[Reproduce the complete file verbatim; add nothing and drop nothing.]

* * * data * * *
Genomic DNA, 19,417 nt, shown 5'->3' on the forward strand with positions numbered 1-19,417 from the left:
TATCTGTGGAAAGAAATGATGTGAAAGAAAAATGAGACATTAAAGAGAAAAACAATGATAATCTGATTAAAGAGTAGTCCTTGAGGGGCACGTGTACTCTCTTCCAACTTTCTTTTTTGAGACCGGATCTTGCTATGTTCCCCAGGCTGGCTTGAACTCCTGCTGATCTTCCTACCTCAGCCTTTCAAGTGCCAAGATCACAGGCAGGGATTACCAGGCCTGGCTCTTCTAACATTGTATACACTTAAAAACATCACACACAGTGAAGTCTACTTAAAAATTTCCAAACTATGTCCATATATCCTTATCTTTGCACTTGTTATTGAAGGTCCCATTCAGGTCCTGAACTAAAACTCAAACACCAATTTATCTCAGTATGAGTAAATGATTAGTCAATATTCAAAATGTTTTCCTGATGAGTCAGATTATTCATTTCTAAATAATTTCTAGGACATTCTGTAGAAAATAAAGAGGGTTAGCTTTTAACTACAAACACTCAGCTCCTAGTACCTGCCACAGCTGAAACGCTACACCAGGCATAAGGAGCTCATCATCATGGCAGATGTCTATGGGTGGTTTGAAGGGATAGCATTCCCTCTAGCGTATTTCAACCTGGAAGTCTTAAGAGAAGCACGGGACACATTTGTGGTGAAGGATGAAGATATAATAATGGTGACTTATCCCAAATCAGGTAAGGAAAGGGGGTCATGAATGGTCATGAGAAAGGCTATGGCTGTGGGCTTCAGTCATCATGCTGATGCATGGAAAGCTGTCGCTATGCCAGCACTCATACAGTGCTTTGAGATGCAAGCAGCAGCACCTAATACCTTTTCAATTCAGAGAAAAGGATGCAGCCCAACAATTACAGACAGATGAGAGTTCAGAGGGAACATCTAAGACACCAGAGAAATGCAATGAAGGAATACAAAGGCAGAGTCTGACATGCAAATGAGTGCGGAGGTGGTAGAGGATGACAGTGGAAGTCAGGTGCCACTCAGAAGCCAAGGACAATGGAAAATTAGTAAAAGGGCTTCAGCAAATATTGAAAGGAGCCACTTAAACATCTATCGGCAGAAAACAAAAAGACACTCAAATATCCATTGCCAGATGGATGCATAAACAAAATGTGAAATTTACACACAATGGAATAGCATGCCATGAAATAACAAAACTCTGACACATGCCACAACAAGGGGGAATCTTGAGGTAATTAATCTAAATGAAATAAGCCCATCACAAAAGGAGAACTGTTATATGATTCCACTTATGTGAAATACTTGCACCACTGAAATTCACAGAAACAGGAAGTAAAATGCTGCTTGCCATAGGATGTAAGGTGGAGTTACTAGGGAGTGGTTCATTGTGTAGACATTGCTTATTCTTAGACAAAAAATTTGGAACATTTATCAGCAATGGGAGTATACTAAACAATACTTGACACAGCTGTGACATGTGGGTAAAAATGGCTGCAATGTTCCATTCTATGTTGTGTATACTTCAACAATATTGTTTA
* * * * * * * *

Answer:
Genomic DNA, 19,417 nt, shown 5'->3' on the forward strand with positions numbered 1-19,417 from the left:
TATCTGTGGAAAGAAATGATGTGAAAGAAAAATGAGACATTAAAGAGAAAAACAATGATAATCTGATTAAAGAGTAGTCCTTGAGGGGCACGTGTACTCTCTTCCAACTTTCTTTTTTGAGACCGGATCTTGCTATGTTCCCCAGGCTGGCTTGAACTCCTGCTGATCTTCCTACCTCAGCCTTTCAAGTGCCAAGATCACAGGCAGGGATTACCAGGCCTGGCTCTTCTAACATTGTATACACTTAAAAACATCACACACAGTGAAGTCTACTTAAAAATTTCCAAACTATGTCCATATATCCTTATCTTTGCACTTGTTATTGAAGGTCCCATTCAGGTCCTGAACTAAAACTCAAACACCAATTTATCTCAGTATGAGTAAATGATTAGTCAATATTCAAAATGTTTTCCTGATGAGTCAGATTATTCATTTCTAAATAATTTCTAGGACATTCTGTAGAAAATAAAGAGGGTTAGCTTTTAACTACAAACACTCAGCTCCTAGTACCTGCCACAGCTGAAACGCTACACCAGGCATAAGGAGCTCATCATCATGGCAGATGTCTATGGGTGGTTTGAAGGGATAGCATTCCCTCTAGCGTATTTCAACCTGGAAGTCTTAAGAGAAGCACGGGACACATTTGTGGTGAAGGATGAAGATATAATAATGGTGACTTATCCCAAATCAGGTAAGGAAAGGGGGTCATGAATGGTCATGAGAAAGGCTATGGCTGTGGGCTTCAGTCATCATGCTGATGCATGGAAAGCTGTCGCTATGCCAGCACTCATACAGTGCTTTGAGATGCAAGCAGCAGCACCTAATACCTTTTCAATTCAGAGAAAAGGATGCAGCCCAACAATTACAGACAGATGAGAGTTCAGAGGGAACATCTAAGACACCAGAGAAATGCAATGAAGGAATACAAAGGCAGAGTCTGACATGCAAATGAGTGCGGAGGTGGTAGAGGATGACAGTGGAAGTCAGGTGCCACTCAGAAGCCAAGGACAATGGAAAATTAGTAAAAGGGCTTCAGCAAATATTGAAAGGAGCCACTTAAACATCTATCGGCAGAAAACAAAAAGACACTCAAATATCCATTGCCAGATGGATGCATAAACAAAATGTGAAATTTACACACAATGGAATAGCATGCCATGAAATAACAAAACTCTGACACATGCCACAACAAGGGGGAATCTTGAGGTAATTAATCTAAATGAAATAAGCCCATCACAAAAGGAGAACTGTTATATGATTCCACTTATGTGAAATACTTGCACCACTGAAATTCACAGAAACAGGAAGTAAAATGCTGCTTGCCATAGGATGTAAGGTGGAGTTACTAGGGAGTGGTTCATTGTGTAGACATTGCTTATTCTTAGACAAAAAATTTGGAACATTTATCAGCAATGGGAGTATACTAAACAATACTTGACACAGCTGTGACATGTGGGTAAAAATGGCTGCAATGTTCCATTCTATGTTGTGTATACTTCAACAATATTGTTTA